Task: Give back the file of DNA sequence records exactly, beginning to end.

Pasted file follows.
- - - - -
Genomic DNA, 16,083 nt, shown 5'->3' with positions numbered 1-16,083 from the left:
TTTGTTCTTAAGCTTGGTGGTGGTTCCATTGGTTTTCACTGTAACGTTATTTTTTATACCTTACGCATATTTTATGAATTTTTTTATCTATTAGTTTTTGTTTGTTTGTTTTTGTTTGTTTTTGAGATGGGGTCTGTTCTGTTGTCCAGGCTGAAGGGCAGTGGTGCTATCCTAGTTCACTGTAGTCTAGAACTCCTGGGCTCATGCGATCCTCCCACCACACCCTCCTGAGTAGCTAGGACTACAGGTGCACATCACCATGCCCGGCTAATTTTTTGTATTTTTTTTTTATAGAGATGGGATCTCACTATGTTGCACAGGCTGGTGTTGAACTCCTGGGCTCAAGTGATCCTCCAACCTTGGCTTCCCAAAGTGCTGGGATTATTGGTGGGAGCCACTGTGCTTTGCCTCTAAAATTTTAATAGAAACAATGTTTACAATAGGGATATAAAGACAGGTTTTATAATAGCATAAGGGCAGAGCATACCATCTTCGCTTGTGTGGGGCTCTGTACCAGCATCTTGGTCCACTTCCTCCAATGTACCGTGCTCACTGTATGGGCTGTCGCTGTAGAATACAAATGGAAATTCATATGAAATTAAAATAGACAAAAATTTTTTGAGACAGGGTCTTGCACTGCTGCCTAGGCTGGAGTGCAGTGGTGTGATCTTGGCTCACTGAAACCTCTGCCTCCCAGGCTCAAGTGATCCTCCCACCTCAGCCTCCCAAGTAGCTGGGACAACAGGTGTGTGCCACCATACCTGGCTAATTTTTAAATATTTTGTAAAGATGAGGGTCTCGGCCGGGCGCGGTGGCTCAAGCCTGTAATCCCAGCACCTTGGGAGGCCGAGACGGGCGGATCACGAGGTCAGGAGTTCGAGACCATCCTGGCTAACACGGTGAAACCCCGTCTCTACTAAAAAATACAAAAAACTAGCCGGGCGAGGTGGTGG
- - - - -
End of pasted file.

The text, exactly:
Genomic DNA, 16,083 nt, shown 5'->3' with positions numbered 1-16,083 from the left:
TTTGTTCTTAAGCTTGGTGGTGGTTCCATTGGTTTTCACTGTAACGTTATTTTTTATACCTTACGCATATTTTATGAATTTTTTTATCTATTAGTTTTTGTTTGTTTGTTTTTGTTTGTTTTTGAGATGGGGTCTGTTCTGTTGTCCAGGCTGAAGGGCAGTGGTGCTATCCTAGTTCACTGTAGTCTAGAACTCCTGGGCTCATGCGATCCTCCCACCACACCCTCCTGAGTAGCTAGGACTACAGGTGCACATCACCATGCCCGGCTAATTTTTTGTATTTTTTTTTTATAGAGATGGGATCTCACTATGTTGCACAGGCTGGTGTTGAACTCCTGGGCTCAAGTGATCCTCCAACCTTGGCTTCCCAAAGTGCTGGGATTATTGGTGGGAGCCACTGTGCTTTGCCTCTAAAATTTTAATAGAAACAATGTTTACAATAGGGATATAAAGACAGGTTTTATAATAGCATAAGGGCAGAGCATACCATCTTCGCTTGTGTGGGGCTCTGTACCAGCATCTTGGTCCACTTCCTCCAATGTACCGTGCTCACTGTATGGGCTGTCGCTGTAGAATACAAATGGAAATTCATATGAAATTAAAATAGACAAAAATTTTTTGAGACAGGGTCTTGCACTGCTGCCTAGGCTGGAGTGCAGTGGTGTGATCTTGGCTCACTGAAACCTCTGCCTCCCAGGCTCAAGTGATCCTCCCACCTCAGCCTCCCAAGTAGCTGGGACAACAGGTGTGTGCCACCATACCTGGCTAATTTTTAAATATTTTGTAAAGATGAGGGTCTCGGCCGGGCGCGGTGGCTCAAGCCTGTAATCCCAGCACCTTGGGAGGCCGAGACGGGCGGATCACGAGGTCAGGAGTTCGAGACCATCCTGGCTAACACGGTGAAACCCCGTCTCTACTAAAAAATACAAAAAACTAGCCGGGCGAGGTGGTGG